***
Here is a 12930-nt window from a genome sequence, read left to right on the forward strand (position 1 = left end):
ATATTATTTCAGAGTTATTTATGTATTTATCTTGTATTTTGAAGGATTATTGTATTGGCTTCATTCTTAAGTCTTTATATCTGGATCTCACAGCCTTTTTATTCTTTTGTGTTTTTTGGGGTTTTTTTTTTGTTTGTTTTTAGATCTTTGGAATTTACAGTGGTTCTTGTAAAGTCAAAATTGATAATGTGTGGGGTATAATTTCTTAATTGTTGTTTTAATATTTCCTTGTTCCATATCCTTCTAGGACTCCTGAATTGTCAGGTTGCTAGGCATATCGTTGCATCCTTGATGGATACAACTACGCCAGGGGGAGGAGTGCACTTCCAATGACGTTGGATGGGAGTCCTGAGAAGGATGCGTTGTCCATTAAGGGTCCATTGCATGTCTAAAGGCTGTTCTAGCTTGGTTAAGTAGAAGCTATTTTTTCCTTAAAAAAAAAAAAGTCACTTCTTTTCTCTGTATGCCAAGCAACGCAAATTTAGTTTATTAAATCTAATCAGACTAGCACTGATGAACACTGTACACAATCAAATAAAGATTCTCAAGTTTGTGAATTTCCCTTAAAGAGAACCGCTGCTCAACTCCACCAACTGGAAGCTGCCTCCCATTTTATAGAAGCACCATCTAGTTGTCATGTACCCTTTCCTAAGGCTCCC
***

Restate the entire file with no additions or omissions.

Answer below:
Here is a 12930-nt window from a genome sequence, read left to right on the forward strand (position 1 = left end):
ATATTATTTCAGAGTTATTTATGTATTTATCTTGTATTTTGAAGGATTATTGTATTGGCTTCATTCTTAAGTCTTTATATCTGGATCTCACAGCCTTTTTATTCTTTTGTGTTTTTTGGGGTTTTTTTTTTGTTTGTTTTTAGATCTTTGGAATTTACAGTGGTTCTTGTAAAGTCAAAATTGATAATGTGTGGGGTATAATTTCTTAATTGTTGTTTTAATATTTCCTTGTTCCATATCCTTCTAGGACTCCTGAATTGTCAGGTTGCTAGGCATATCGTTGCATCCTTGATGGATACAACTACGCCAGGGGGAGGAGTGCACTTCCAATGACGTTGGATGGGAGTCCTGAGAAGGATGCGTTGTCCATTAAGGGTCCATTGCATGTCTAAAGGCTGTTCTAGCTTGGTTAAGTAGAAGCTATTTTTTCCTTAAAAAAAAAAAAGTCACTTCTTTTCTCTGTATGCCAAGCAACGCAAATTTAGTTTATTAAATCTAATCAGACTAGCACTGATGAACACTGTACACAATCAAATAAAGATTCTCAAGTTTGTGAATTTCCCTTAAAGAGAACCGCTGCTCAACTCCACCAACTGGAAGCTGCCTCCCATTTTATAGAAGCACCATCTAGTTGTCATGTACCCTTTCCTAAGGCTCCC